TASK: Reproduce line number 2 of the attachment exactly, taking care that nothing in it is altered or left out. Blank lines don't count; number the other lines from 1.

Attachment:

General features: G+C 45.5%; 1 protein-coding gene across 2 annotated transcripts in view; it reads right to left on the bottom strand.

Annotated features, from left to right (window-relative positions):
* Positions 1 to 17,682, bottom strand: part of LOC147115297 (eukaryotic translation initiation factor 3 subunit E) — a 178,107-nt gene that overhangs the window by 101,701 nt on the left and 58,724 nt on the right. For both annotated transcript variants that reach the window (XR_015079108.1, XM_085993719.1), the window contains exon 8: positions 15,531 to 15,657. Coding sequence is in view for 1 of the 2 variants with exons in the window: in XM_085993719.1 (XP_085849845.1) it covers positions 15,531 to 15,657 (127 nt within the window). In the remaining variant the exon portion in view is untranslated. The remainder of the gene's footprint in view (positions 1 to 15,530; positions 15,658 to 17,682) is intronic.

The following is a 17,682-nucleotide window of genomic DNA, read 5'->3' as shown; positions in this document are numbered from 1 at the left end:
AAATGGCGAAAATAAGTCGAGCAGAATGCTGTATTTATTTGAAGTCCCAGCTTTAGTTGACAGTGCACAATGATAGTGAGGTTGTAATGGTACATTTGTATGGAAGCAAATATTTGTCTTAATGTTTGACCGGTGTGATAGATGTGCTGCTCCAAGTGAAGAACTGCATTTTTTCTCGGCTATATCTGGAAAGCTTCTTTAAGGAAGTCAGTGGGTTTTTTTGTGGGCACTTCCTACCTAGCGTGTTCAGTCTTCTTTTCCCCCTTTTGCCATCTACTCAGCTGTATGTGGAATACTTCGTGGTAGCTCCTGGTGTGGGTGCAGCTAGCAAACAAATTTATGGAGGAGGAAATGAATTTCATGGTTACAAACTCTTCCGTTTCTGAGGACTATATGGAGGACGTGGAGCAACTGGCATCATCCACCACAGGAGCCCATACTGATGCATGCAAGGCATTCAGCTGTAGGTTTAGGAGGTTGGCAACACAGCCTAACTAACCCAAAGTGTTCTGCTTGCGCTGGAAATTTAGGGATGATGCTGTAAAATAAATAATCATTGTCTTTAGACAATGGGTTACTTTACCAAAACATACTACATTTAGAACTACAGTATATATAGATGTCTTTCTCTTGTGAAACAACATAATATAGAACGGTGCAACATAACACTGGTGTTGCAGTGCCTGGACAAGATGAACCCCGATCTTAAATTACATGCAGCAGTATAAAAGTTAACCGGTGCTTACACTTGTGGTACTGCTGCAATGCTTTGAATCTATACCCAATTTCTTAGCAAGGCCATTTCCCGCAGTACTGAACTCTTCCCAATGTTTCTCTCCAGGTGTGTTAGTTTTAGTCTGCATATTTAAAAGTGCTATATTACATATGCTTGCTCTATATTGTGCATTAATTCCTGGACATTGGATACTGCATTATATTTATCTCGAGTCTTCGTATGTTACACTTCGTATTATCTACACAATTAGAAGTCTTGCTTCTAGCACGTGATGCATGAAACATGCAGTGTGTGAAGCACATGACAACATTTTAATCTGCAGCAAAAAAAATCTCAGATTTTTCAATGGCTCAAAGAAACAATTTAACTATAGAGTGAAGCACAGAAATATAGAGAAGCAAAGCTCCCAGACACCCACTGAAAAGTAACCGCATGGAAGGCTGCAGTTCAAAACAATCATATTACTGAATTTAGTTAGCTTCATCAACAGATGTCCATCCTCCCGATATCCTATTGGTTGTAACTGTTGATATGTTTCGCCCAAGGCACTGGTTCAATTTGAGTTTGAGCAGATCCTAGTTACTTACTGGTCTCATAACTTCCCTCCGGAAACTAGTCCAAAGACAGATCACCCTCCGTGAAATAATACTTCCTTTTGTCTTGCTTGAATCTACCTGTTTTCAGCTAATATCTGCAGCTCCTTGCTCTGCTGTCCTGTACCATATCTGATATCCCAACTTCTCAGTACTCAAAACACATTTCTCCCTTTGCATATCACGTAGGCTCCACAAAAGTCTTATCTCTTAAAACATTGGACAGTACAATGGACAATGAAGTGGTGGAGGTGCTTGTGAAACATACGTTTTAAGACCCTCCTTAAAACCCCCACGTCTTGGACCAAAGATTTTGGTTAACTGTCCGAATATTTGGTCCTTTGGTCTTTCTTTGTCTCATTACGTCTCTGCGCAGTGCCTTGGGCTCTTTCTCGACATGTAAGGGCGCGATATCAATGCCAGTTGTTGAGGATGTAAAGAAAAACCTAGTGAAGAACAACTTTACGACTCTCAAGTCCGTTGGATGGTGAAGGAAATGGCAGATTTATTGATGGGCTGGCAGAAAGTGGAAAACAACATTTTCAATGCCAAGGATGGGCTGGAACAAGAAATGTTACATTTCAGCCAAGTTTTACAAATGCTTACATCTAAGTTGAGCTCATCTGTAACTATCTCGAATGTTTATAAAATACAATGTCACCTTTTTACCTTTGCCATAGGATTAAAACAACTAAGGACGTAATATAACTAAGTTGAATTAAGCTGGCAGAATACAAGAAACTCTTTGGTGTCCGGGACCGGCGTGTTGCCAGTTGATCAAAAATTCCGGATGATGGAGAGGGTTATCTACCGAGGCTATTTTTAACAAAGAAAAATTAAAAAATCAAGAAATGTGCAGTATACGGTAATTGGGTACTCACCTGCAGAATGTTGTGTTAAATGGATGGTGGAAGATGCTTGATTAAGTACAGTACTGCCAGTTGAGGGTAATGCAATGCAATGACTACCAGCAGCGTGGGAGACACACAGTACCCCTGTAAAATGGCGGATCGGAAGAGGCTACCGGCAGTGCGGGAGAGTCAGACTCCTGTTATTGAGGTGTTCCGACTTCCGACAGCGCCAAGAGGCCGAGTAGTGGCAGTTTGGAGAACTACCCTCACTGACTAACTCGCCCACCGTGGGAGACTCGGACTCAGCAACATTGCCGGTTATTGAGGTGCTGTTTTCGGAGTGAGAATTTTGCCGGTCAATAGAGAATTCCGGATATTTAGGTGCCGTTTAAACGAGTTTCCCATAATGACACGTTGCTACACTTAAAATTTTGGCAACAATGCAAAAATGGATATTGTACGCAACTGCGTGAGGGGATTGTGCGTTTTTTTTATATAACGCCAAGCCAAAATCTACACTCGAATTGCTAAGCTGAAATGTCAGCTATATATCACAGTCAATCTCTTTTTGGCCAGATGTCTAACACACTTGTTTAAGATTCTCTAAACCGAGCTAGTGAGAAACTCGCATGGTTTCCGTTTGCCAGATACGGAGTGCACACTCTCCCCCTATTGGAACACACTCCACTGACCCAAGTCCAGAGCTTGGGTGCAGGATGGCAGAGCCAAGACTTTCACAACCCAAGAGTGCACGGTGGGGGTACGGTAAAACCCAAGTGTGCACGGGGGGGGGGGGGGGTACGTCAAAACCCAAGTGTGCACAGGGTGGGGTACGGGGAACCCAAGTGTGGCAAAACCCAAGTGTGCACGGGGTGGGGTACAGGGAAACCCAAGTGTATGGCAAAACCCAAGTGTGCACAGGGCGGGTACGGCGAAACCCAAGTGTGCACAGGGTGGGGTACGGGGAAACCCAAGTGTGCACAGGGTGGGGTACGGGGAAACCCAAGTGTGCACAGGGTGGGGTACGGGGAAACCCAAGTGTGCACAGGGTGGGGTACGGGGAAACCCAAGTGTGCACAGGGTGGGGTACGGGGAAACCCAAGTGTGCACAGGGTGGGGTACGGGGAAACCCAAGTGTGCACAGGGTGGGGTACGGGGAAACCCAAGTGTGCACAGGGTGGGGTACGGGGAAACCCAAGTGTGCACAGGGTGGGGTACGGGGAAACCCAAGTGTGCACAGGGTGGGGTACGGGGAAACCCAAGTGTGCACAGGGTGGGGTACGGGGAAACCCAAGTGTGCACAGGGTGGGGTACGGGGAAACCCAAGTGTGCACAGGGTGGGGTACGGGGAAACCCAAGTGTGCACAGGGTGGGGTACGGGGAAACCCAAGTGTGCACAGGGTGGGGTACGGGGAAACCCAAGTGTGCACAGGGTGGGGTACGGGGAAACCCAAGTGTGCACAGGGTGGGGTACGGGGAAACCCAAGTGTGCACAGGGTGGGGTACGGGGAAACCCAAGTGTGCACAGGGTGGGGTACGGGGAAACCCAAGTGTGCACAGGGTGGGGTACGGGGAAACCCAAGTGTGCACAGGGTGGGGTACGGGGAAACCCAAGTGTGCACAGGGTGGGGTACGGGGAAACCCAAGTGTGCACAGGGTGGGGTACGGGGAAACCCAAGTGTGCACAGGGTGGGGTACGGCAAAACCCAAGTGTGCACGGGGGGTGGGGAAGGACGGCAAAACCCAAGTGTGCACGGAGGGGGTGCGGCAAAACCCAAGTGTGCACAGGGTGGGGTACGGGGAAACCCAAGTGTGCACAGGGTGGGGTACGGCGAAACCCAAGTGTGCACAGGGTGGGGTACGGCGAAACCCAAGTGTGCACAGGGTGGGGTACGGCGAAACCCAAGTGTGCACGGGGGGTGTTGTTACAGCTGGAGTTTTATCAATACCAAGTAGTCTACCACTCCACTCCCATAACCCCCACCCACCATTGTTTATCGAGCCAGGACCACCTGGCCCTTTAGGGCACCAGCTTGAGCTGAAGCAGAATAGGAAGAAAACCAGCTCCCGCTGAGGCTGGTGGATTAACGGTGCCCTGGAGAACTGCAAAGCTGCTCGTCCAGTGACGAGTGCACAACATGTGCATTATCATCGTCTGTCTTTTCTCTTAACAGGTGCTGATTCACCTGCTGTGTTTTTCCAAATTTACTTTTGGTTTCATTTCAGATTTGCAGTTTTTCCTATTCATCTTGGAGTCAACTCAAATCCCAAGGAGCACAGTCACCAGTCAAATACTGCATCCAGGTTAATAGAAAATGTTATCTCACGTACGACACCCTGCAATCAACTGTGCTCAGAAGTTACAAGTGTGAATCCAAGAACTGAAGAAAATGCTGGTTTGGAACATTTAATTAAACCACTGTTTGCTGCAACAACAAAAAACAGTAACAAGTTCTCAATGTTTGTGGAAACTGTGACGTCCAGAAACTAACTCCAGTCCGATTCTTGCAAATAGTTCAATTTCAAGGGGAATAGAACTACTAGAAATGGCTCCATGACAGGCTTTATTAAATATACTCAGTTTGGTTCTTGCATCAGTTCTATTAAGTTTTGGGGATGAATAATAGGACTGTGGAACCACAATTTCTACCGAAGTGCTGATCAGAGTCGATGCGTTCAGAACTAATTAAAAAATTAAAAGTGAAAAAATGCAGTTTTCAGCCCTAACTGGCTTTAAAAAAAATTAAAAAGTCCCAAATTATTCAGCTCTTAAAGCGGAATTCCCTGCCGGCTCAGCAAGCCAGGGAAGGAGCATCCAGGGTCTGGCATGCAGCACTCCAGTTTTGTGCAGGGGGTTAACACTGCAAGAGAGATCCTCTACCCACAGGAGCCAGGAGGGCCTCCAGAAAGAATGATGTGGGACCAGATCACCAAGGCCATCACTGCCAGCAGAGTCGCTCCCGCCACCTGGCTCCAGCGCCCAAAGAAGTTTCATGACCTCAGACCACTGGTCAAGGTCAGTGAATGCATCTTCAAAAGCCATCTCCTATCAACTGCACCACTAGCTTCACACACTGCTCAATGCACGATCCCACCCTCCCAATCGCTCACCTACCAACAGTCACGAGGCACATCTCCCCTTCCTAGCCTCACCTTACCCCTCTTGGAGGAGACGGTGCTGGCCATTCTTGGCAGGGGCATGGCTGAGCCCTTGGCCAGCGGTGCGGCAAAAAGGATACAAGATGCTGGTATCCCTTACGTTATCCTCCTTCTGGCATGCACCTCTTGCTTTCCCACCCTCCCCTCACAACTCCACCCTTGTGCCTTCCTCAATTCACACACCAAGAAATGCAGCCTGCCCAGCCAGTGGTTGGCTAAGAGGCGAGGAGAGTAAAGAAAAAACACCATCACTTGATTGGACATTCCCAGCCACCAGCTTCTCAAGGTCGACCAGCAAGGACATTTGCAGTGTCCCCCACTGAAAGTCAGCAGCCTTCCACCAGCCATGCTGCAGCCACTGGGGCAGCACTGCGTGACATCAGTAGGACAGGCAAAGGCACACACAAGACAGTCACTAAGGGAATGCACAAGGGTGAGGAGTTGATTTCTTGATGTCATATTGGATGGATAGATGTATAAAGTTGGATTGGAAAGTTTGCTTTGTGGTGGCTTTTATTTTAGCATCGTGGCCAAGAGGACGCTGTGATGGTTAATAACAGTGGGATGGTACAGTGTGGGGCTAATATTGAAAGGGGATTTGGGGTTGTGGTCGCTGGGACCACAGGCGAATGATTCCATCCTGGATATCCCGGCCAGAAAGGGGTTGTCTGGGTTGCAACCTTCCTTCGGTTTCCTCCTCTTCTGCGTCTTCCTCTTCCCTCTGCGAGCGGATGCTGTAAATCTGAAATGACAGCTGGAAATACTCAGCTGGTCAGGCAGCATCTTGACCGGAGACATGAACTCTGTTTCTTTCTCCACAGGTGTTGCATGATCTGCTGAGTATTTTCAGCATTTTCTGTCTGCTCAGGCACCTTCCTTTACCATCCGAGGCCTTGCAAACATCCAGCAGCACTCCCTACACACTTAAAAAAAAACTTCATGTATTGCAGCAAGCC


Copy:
Annotated features, from left to right (window-relative positions):